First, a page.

Do You Really Have to Seek A Doctor's Advice Before You Exercise?Apr 15, 2014
It’s springtime and you want to start getting into shape again. But every time you see some sort of fitness program on TV, there’s always a friendly reminder to "consult with your physician before starting any exercise program.” Dr. Tom Miller tells you whether or not it's actually necessary to pay your physician a visit before exercising.
Man: Medical news and research from University of Utah physicians and specialists you can use for a happier and healthier life. You're listening to The Scope.
Dr. Miller, it's springtime. I want to start getting in shape, but every time I see an advertisement for some sort of fitness thing on TV, they're always say, "Consult your physician before starting any exercise regimen."
Is there actually some reason I should really go and talk to my doctor?
Dr. Tom Miller: Well, that's a pretty good question. So, bottom line there is, I usually will tell. . . Most people that can walk down a block or climb two flights of stairs, they're going to be fine starting out with incremental exercise and then working up to some level, like running a couple of miles.
I'll tell you, the guys that I worry about are the ones that have been kind of sitting on the couch not doing a lot, and all the sudden, they hear from the Boy Scout leader down the street that they want them to be part of the Boy Scout Camp, and they're going to hike 25 miles with a 30 pound pack.
Now, those are the guys I will kind of thinking about putting on a treadmill and checking their cardiac function before they head out. But other than that, most people, they may get into exercise right away. Do what's sensible.
Man: I'm assuming that most people that would need to talk to you, a physician, before engaging in exercise would probably know that they need to. I mean, is that a fair assumption?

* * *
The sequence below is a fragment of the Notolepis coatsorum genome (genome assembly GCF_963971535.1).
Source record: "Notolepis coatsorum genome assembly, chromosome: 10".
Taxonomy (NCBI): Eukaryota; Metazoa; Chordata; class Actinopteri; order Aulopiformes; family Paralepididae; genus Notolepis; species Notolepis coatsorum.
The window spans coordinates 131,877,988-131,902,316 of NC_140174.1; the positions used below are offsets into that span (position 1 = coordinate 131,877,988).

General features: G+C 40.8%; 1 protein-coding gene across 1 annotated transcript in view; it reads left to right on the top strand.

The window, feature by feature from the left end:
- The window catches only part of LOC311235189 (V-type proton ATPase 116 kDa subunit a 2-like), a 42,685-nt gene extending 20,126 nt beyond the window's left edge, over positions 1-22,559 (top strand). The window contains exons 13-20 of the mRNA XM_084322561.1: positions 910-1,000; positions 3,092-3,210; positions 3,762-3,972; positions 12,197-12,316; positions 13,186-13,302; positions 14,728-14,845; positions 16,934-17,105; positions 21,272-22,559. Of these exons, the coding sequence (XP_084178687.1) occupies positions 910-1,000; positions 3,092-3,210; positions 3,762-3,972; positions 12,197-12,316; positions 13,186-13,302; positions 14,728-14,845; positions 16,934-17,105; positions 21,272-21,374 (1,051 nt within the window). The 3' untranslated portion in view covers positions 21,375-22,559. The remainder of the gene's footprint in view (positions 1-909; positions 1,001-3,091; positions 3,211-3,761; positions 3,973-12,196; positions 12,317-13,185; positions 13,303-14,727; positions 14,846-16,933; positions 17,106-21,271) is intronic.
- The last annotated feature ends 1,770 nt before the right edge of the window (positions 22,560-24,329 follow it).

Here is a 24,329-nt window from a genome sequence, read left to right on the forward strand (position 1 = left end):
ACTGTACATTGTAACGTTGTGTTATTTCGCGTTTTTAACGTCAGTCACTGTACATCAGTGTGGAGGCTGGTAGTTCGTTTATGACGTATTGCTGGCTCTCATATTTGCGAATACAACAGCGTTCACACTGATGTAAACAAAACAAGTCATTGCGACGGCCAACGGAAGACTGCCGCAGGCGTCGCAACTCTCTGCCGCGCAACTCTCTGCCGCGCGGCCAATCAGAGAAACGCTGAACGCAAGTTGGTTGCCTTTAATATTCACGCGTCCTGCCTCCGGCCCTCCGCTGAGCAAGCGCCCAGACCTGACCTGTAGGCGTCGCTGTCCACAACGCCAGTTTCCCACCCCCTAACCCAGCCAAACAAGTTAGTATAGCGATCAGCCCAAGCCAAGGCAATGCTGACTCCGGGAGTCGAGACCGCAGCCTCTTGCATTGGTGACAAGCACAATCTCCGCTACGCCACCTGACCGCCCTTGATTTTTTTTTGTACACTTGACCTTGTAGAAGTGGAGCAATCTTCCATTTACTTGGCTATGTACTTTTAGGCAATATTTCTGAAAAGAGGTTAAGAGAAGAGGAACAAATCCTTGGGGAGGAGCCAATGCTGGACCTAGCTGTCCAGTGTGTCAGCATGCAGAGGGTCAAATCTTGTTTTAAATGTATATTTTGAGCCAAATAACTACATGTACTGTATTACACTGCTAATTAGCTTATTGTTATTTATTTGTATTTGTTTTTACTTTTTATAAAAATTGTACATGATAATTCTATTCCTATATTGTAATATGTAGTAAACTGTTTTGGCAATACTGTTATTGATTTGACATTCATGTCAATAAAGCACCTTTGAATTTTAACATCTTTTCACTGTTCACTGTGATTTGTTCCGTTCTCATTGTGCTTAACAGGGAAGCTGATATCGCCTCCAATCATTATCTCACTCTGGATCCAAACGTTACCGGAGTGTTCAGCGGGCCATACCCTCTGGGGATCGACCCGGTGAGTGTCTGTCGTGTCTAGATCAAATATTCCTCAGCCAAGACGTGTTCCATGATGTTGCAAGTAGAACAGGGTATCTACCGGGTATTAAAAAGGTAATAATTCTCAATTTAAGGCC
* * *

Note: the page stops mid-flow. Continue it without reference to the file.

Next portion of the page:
Dr. Tom Miller: Yeah, pretty much. I mean, especially if there's a. . . There could be a history of medical problems that might make you want to put the person on a treadmill, test their stamina, their function, their cardiac strength, and so forth. But most of the time, people can get out there and start their exercising patterns pretty quickly.
Man: And incremental. That's important.
Dr. Tom Miller: You could start. Start slow, work up. Don't go crazy. I knew a guy when I was working at NIH, and he signed up for the Washington D.C. marathon, and just took off and started running the marathon. He only made it to mile 18.
You know, usually in marathons people are cheering you along, but in this marathon they were yelling at him and saying that he was going to fail, that he should stop, that he looked like he was going to die. So he quit and wound up with blisters on his feet and chafing rashes on his legs. It was a little. . . You know. So he didn't do that again. So that's not what I recommend.
Man: So, as far as seeing your doctor, you probably know. Otherwise, just start incrementally. Any other advice?
Dr. Tom Miller: Yeah. Bottom line is if you can climb several flights of stairs without becoming winded or having any kind of pains, then you're going to be okay to go. If there's a medical history of heart disease or lung disease, then you probably should check with your doctor. If you've been very sedentary over the last year or so, and you want to get into an exercise program, that might be the better part of valor, to have a stress test, otherwise, no.
Man: Get exercising.
Dr. Tom Miller: Get going. It's springtime.
Man: We're your daily dose of science, conversation, medicine. This is The Scope, University of Utah Health Sciences Radio.